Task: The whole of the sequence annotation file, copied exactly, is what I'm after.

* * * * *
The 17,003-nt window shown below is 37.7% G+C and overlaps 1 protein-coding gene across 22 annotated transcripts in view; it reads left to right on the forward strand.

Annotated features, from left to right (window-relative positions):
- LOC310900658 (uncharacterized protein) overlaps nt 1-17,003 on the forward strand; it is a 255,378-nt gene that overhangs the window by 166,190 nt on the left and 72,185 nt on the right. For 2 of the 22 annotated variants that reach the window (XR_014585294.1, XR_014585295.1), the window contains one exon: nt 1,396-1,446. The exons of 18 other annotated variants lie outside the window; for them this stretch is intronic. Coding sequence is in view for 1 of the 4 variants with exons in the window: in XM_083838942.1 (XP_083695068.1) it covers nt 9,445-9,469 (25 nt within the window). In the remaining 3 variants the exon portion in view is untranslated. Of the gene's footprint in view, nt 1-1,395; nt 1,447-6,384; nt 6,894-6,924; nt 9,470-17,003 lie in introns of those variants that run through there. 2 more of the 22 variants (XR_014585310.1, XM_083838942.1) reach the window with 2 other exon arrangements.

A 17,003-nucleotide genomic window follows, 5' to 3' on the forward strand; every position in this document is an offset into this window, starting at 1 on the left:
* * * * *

The 17,003-nt window shown below is 37.7% G+C and overlaps 1 protein-coding gene across 22 annotated transcripts in view; it reads left to right on the forward strand.

Annotated features, from left to right (window-relative positions):
- LOC310900658 (uncharacterized protein) overlaps nt 1-17,003 on the forward strand; it is a 255,378-nt gene that overhangs the window by 166,190 nt on the left and 72,185 nt on the right. For 2 of the 22 annotated variants that reach the window (XR_014585294.1, XR_014585295.1), the window contains one exon: nt 1,396-1,446. The exons of 18 other annotated variants lie outside the window; for them this stretch is intronic. Coding sequence is in view for 1 of the 4 variants with exons in the window: in XM_083838942.1 (XP_083695068.1) it covers nt 9,445-9,469 (25 nt within the window). In the remaining 3 variants the exon portion in view is untranslated. Of the gene's footprint in view, nt 1-1,395; nt 1,447-6,384; nt 6,894-6,924; nt 9,470-17,003 lie in introns of those variants that run through there. 2 more of the 22 variants (XR_014585310.1, XM_083838942.1) reach the window with 2 other exon arrangements.

A 17,003-nucleotide genomic window follows, 5' to 3' on the forward strand; every position in this document is an offset into this window, starting at 1 on the left: